Labour call for probe into No 10 party 'cover up' allegations

15 January 2022, 19:01

Sir Keir Starmer has called for Boris Johnson to resign as a matter of "national interest"
Sir Keir Starmer has called for Boris Johnson to resign as a matter of "national interest". Picture: Alamy

By Megan Hinton

The leader of the Labour Party has called for Boris Johnson to resign as a matter of "national interest" amid claims Number 10 staff were asked to delete evidence of lockdown breaking parties at Downing Street.

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Sir Keir Starmer hit out at the prime Minister for "hiding" from No 10 party allegations whilst calling on Tories to "do what they need to get rid of him".

During a speech at the Fabian Society conference in London, Sir Keir said: "What we've now got to is a situation where you have a prime minister who has lost the moral authority to lead.

"And just when you need, because we are not out of the pandemic, a government that has that moral authority to lead, we've lost it with this prime minister."

He added: "The moral authority matters of course in relation to COVID, but we've got other massive challenges facing this country.

"We've got a prime minister who is absent - he is literally in hiding at the moment and unable to lead, so that's why I've concluded that he has got to go.

"And of course there is a party advantage in him going but actually it is now in the national interest that he goes, so it is very important now that the Tory Party does what it needs to do and gets rid of him."

It comes after deputy Labour leader Angela Rayner, reportedly wrote a letter to Cabinet Secretay, Simon Case, demanding "urgent" answers in response to claims No 10 staff were asked to delete evidence of illegal Downing Street parties.

According to The Independent, staff were told to "clean up" their phones of anything that could be deemed as evidence of a party.

The letter formally asks Mr Case whether both the Cabinet Office and Downing Street had referred themselves to the Information Comissioner’s Office.

Ms Rayner wrote: "The British Civil Service is known around the world for upholding the highest standards and, as you are of course aware, the Civil Service Code is designed to ensure that officials can conduct their work without fear or favour.

"I am concerned that in order to move on from this raft of scandals that junior staff may lose their jobs in order to protect politicians or their appointees."

The PM is currently fighting to keep the keys to No10 after fury at a constant stream of "partygate" allegations.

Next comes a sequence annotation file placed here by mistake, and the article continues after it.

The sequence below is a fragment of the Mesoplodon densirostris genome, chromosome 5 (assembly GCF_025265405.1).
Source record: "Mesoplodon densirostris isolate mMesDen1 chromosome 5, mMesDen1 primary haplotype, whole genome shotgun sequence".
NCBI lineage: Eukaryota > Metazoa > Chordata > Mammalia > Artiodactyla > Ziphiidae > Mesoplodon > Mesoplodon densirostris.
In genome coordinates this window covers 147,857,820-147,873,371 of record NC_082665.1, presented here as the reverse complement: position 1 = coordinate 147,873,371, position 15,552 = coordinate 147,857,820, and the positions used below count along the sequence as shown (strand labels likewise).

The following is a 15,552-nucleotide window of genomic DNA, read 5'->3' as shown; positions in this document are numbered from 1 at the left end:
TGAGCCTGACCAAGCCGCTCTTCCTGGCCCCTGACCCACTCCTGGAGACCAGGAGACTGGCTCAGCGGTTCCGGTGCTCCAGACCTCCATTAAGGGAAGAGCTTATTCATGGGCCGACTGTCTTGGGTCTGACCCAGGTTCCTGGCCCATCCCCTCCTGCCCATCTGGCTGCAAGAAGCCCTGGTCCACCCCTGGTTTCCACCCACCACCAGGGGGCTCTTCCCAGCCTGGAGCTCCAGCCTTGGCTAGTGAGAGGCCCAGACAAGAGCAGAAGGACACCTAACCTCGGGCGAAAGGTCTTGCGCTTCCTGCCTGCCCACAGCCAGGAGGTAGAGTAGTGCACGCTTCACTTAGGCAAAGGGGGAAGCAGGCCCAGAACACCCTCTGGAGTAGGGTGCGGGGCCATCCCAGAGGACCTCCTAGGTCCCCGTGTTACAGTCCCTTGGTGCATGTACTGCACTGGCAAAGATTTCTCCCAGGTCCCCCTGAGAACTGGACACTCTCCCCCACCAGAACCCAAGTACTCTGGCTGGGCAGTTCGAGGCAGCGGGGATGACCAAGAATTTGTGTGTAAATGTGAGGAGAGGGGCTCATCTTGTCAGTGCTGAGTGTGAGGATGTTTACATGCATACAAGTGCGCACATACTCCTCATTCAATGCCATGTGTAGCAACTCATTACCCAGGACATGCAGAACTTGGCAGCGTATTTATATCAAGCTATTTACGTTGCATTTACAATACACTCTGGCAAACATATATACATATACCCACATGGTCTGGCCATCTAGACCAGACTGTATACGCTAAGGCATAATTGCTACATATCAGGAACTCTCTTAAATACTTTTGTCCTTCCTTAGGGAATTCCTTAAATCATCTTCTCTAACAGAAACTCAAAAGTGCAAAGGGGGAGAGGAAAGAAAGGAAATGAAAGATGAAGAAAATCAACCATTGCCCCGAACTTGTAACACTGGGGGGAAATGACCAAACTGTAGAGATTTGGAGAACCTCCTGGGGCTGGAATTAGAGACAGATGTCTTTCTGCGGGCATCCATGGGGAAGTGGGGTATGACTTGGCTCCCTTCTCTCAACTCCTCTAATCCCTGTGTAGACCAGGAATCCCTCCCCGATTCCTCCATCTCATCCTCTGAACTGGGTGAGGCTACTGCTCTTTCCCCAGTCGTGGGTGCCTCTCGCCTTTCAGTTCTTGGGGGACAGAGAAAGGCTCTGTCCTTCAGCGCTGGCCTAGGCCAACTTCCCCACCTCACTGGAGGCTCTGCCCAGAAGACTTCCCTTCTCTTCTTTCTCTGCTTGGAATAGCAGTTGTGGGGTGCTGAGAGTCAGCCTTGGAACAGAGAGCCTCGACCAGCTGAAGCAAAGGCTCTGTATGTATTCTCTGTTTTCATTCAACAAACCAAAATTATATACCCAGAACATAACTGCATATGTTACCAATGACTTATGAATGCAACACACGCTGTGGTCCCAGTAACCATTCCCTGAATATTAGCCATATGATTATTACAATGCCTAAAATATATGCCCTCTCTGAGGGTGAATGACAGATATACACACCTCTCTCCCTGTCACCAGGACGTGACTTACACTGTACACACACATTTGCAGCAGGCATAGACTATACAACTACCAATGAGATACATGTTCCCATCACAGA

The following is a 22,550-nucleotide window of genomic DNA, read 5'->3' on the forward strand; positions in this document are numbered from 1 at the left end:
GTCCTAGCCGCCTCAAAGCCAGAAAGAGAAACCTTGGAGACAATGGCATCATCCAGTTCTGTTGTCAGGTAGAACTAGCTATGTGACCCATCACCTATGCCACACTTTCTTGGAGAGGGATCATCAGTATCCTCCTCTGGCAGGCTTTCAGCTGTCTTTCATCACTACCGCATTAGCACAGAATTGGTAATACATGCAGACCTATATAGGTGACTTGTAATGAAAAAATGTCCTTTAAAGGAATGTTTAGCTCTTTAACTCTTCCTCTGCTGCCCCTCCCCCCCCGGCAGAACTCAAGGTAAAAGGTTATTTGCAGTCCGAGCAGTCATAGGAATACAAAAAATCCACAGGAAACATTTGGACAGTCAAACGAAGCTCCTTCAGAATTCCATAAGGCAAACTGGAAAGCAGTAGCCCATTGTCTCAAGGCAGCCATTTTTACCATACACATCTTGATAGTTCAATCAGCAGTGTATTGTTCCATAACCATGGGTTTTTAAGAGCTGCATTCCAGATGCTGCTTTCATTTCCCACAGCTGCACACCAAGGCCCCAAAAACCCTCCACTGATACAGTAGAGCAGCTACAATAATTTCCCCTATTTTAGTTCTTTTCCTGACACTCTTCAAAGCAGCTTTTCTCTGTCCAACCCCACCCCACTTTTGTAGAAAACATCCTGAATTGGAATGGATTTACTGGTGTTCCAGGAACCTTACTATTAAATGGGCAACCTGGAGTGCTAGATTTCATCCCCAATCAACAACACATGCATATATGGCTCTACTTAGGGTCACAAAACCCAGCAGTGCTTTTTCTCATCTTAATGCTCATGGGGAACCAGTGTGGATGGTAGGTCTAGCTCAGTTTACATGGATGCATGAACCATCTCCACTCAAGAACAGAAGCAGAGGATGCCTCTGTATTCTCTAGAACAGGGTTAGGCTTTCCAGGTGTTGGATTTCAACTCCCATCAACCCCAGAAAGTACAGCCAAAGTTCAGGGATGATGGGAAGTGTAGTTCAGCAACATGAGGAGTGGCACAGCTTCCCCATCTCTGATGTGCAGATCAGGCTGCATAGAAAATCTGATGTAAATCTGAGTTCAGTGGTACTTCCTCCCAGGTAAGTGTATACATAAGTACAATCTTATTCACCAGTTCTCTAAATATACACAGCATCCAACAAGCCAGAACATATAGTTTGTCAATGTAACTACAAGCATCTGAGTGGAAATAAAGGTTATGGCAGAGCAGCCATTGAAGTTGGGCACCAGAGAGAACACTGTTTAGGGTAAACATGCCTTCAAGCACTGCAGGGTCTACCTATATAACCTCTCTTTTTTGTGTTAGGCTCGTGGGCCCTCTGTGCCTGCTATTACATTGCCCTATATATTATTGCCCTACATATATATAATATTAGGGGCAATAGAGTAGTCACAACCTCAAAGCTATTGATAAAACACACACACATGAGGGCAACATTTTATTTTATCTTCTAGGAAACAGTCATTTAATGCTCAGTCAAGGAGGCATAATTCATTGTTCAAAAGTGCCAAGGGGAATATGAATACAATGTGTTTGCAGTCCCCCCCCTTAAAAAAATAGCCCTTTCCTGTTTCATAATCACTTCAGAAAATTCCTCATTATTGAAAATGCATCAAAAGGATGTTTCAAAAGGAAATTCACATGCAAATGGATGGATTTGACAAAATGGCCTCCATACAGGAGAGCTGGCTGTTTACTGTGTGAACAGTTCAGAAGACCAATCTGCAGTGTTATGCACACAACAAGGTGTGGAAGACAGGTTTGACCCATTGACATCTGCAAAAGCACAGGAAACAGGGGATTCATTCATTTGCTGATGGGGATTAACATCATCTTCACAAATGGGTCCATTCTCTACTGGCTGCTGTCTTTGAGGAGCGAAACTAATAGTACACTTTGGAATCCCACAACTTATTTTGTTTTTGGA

His office has had to apologise to the Queen for a do that was held on the eve of Prince Philip's funeral, which the monarch attended alone under Covid rules, and he said sorry to MPs for attending a Downing Street garden event in May 2020, during lockdown.

He has insisted he thought it was a work do - but his apologies did little to placate opposition, with Scottish Tories joining Labour in calling for him to go before a group mocked him outside Downing Street, dressed in Boris Johnson masks and partying as they dubbed it a work event.

The PM has now reportedly launched what he's dubbed "Operation Save Big Dog", which will work out who should lose their jobs after Sue Gray's investigation into Government staff parties during Covid restrictions is completed.

Supportive ministers will be lined up to carry out interviews backing Mr Johnson, it is claimed.

New allegations of "wine time Fridays" have emerged, despite Covid measures being in place, while a photo has emerged of a fridge being delivered to the back door of No10 in December 2020.

The Mirror said aides would take turns visiting a Tesco Metro in Westminster to fill up the 34-bottle capacity fridge.The Telegraph claimed about 20 letters of no confidence have been submitted in the Tory backbench group, the 1922 Committee, short of the 54 required.

Yesterday, speaking about the apology to Buckingham Palace after outrage at a party taking place hours before Philip's Covid-restricted funeral, the PM's official spokesman said: "It's deeply regrettable that this took place at a time of national mourning, and No10 has apologised to the Palace," he said.

"You've heard from the Prime Minister this week, he's recognised No10 should be held to the highest standards and take responsibility for the things we did not get right."We have apologised to the Palace."